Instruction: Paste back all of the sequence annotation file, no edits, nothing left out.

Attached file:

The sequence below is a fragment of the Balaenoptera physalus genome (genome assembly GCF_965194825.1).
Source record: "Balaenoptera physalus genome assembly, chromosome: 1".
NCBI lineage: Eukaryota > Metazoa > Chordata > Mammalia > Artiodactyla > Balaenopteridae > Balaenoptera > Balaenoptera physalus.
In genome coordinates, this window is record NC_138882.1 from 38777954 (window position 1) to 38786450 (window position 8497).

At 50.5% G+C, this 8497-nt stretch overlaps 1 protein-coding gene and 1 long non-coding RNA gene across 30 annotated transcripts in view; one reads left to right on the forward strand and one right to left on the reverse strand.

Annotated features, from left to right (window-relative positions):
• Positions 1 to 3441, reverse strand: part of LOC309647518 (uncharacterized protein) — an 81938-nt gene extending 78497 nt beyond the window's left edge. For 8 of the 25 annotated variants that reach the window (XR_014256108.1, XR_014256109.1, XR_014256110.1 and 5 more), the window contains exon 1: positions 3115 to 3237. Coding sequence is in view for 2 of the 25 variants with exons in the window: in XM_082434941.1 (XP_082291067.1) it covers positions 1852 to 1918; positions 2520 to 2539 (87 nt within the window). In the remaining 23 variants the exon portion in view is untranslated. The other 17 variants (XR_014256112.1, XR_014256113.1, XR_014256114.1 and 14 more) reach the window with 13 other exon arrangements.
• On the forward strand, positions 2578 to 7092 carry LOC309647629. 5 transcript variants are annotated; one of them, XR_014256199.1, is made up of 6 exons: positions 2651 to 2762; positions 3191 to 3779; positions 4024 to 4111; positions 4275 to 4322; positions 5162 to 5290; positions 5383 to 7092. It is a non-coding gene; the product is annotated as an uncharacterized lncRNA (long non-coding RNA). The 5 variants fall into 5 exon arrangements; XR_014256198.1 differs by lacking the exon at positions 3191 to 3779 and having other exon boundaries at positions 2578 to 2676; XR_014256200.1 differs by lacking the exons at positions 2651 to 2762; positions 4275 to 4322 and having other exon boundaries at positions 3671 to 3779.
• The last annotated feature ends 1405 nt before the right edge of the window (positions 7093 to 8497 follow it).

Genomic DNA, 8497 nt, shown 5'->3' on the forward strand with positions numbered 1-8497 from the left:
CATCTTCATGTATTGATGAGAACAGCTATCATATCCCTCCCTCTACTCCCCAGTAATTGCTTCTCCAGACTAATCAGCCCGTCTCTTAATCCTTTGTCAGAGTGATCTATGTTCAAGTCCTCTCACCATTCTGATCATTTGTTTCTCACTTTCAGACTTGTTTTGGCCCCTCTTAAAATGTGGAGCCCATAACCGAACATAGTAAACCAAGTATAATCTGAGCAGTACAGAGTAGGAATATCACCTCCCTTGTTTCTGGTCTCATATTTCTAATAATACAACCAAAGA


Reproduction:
The sequence below is a fragment of the Balaenoptera physalus genome (genome assembly GCF_965194825.1).
Source record: "Balaenoptera physalus genome assembly, chromosome: 1".
NCBI lineage: Eukaryota > Metazoa > Chordata > Mammalia > Artiodactyla > Balaenopteridae > Balaenoptera > Balaenoptera physalus.
In genome coordinates, this window is record NC_138882.1 from 38777954 (window position 1) to 38786450 (window position 8497).

At 50.5% G+C, this 8497-nt stretch overlaps 1 protein-coding gene and 1 long non-coding RNA gene across 30 annotated transcripts in view; one reads left to right on the forward strand and one right to left on the reverse strand.

Annotated features, from left to right (window-relative positions):
• Positions 1 to 3441, reverse strand: part of LOC309647518 (uncharacterized protein) — an 81938-nt gene extending 78497 nt beyond the window's left edge. For 8 of the 25 annotated variants that reach the window (XR_014256108.1, XR_014256109.1, XR_014256110.1 and 5 more), the window contains exon 1: positions 3115 to 3237. Coding sequence is in view for 2 of the 25 variants with exons in the window: in XM_082434941.1 (XP_082291067.1) it covers positions 1852 to 1918; positions 2520 to 2539 (87 nt within the window). In the remaining 23 variants the exon portion in view is untranslated. The other 17 variants (XR_014256112.1, XR_014256113.1, XR_014256114.1 and 14 more) reach the window with 13 other exon arrangements.
• On the forward strand, positions 2578 to 7092 carry LOC309647629. 5 transcript variants are annotated; one of them, XR_014256199.1, is made up of 6 exons: positions 2651 to 2762; positions 3191 to 3779; positions 4024 to 4111; positions 4275 to 4322; positions 5162 to 5290; positions 5383 to 7092. It is a non-coding gene; the product is annotated as an uncharacterized lncRNA (long non-coding RNA). The 5 variants fall into 5 exon arrangements; XR_014256198.1 differs by lacking the exon at positions 3191 to 3779 and having other exon boundaries at positions 2578 to 2676; XR_014256200.1 differs by lacking the exons at positions 2651 to 2762; positions 4275 to 4322 and having other exon boundaries at positions 3671 to 3779.
• The last annotated feature ends 1405 nt before the right edge of the window (positions 7093 to 8497 follow it).

Genomic DNA, 8497 nt, shown 5'->3' on the forward strand with positions numbered 1-8497 from the left:
CATCTTCATGTATTGATGAGAACAGCTATCATATCCCTCCCTCTACTCCCCAGTAATTGCTTCTCCAGACTAATCAGCCCGTCTCTTAATCCTTTGTCAGAGTGATCTATGTTCAAGTCCTCTCACCATTCTGATCATTTGTTTCTCACTTTCAGACTTGTTTTGGCCCCTCTTAAAATGTGGAGCCCATAACCGAACATAGTAAACCAAGTATAATCTGAGCAGTACAGAGTAGGAATATCACCTCCCTTGTTTCTGGTCTCATATTTCTAATAATACAACCAAAGA